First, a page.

A Paris chaplain who cared for victims of the city’s 2015 Bataclan terror attack has again emerged as a hero, after he ran into the blazing Notre Dame cathedral to help authorities rescue priceless relics.
Jean-Marc Fournier, a Paris fire brigade chaplain, headed into the cathedral with firefighters and police officers to save the threatened artefacts, some purportedly dating back to Jesus Christ’s final moments.
Father Fournier, who had keys and codes for the cathedral, helped officials get into rooms where the treasures were held as sections of the historic church’s roof smoked around them.
The group managed to save several priceless relics, including the revered Crown of Thorns.
— Etienne Loraillère ن (@Eloraillere) April 15, 2019
The chaplain – who has also reportedly served as a spiritual guide to French forces in Afghanistan – was also called a hero following the 2015 Paris attacks. He led prayers and helped victims after terrorists killed 130 people across the city.
“The police took the Crown and I took the holy sacrament [the wafers, or body of Christ],” Father Fournier said of his emergency dash into Notre Dame.
Among those to thank Father Fournier for his efforts was Etienne Loraillère, the director of the French Catholic television network KTO. He tweeted a picture of the priest and commended him for his bravery.
Many of the treasures rescued as Notre Dame burned have been given temporary homes in Paris’s City Hall and The Louvre.
Les œuvres sauvées de l’incendie de #NotreDame par les pompiers, les policiers et les agents municipaux, mises à l’abri cette nuit à l’Hôtel de Ville, sont à présent prises en charge par les services de l’Etat. Un très grand merci à toutes les équipes qui se sont mobilisées. pic.twitter.com/AZId6ad0NV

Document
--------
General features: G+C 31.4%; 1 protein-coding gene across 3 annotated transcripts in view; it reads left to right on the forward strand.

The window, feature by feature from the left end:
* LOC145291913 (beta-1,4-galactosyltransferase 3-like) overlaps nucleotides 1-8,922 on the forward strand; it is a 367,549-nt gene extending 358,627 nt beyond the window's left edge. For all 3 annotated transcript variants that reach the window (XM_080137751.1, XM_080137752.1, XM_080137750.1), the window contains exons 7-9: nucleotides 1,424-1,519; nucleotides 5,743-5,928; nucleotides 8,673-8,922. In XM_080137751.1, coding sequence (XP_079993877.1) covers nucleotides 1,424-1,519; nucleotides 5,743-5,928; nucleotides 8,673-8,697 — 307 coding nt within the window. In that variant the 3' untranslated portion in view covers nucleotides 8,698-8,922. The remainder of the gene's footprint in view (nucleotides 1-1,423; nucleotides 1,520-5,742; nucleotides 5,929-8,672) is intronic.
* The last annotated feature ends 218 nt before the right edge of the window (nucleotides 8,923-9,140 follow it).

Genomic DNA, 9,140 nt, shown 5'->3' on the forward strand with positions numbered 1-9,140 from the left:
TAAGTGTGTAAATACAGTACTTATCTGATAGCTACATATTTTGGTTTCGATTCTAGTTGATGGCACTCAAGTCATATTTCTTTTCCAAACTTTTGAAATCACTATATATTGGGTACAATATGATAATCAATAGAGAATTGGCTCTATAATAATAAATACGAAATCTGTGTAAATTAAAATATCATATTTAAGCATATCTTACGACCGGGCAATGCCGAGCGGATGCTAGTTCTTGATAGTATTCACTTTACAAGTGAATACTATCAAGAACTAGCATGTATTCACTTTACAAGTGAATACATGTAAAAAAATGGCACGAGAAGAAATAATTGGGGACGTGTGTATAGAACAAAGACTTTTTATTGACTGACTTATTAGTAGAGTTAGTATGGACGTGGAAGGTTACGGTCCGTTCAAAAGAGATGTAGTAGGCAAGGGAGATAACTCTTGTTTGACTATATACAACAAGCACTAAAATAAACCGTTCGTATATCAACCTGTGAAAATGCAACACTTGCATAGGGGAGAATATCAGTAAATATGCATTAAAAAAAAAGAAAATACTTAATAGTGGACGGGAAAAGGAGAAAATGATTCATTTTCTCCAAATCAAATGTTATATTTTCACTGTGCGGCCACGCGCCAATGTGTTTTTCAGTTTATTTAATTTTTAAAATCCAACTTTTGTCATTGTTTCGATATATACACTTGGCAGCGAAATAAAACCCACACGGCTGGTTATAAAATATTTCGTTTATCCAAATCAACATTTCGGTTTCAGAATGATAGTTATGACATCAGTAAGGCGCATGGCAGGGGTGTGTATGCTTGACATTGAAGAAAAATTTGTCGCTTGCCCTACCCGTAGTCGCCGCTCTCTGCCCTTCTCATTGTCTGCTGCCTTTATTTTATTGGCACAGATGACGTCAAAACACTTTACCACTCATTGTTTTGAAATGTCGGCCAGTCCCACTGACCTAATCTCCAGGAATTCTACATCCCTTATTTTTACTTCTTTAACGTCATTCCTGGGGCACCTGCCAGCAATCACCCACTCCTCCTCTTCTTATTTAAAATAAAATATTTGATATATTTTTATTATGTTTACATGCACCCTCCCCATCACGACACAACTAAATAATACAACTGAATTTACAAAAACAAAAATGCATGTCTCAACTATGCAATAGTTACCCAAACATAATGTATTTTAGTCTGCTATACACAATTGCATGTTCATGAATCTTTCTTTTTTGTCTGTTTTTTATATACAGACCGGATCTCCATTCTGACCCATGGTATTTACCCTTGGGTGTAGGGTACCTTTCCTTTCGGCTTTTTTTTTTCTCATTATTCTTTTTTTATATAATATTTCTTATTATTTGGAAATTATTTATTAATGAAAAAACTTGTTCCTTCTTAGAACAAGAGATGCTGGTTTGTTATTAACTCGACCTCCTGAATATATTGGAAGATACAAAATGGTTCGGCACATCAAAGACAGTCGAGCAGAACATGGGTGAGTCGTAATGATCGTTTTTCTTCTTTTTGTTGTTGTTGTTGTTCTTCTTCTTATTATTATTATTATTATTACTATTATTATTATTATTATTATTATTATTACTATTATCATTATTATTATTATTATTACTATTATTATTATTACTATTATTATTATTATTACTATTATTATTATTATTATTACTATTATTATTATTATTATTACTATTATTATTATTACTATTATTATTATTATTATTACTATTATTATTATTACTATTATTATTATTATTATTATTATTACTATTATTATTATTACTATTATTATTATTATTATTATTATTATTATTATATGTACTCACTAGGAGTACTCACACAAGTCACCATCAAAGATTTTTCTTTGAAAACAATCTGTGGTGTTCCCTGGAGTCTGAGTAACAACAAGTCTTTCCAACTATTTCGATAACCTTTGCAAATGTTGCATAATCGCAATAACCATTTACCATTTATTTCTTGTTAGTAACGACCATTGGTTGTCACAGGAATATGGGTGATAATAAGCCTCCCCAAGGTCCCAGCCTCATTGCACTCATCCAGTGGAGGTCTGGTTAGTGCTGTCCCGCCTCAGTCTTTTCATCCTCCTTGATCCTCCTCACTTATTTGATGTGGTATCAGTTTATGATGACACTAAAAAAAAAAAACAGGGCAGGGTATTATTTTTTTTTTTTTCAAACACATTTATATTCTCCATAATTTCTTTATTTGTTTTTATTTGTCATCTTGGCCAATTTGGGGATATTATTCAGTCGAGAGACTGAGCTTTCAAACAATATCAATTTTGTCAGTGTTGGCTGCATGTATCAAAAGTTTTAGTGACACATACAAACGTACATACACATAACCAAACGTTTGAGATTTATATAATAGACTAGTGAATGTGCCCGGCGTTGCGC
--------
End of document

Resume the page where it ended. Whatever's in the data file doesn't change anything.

— Anne Hidalgo (@Anne_Hidalgo) April 16, 2019
The magic 20 minutes that saved Notre Dame
France’s deputy interior minister Laurent Nunez said the cathedral’s structure was now safe, following intense work within a crucial 20-minute window by 400 firefighters.
Mr Nunez said authorities had identified “weaknesses” in the centuries-old building but overall it was “holding up OK”, despite its steeple having collapsed in the flames.
The blaze was tackled from all sides, except overhead, contrary to Donald Trump’s Twitter proposal for local fire authorities.
So horrible to watch the massive fire at Notre Dame Cathedral in Paris. Perhaps flying water tankers could be used to put it out. Must act quickly!
— Donald J. Trump (@realDonaldTrump) April 15, 2019
Securite Civile, a French government civil defence agency, rebuked the US President’s claims by responding, in English, that waterbombing could lead to the structure’s collapse.
Hundreds of firemen of the Paris Fire Brigade are doing everything they can to bring the terrible #NotreDame fire under control. All means are being used, except for water-bombing aircrafts which, if used, could lead to the collapse of the entire structure of the cathedral.
— Sécurité Civile Fr (@SecCivileFrance) April 15, 2019
What was saved
Some of the cathedral’s most cherished relics were recovered during the desperate rescue operation.
Most notably, the Crown of Thorns, said to have been placed on the head of Jesus Christ in the moments before his crucifixion, was among the artefacts whisked away to a “secret location.”
The cathedral’s mammoth organ, which dates back to the 1730s and has an estimated 8000 pipes, remains intact. Authorities are yet to establish whether it sustained heat or water damage.
The fate of a 24-centimetre piece of wood and nine-centimetre-long nail purportedly from Jesus Christ’s crucifixion cross remains unknown.
Experts have grimmer fears for the integrity of the cathedral roof. They have said there are no longer trees in France big enough to replicate the lattice structure that was constructed in the 12th and 13th centuries.
However, 16 three-metre-tall copper statues representing the 12 apostles and four evangelists, which were normally housed on top of Notre Dame, survived.
They had been removed from the cathedral’s monumental spire last week for the first time in over a century, for cleaning.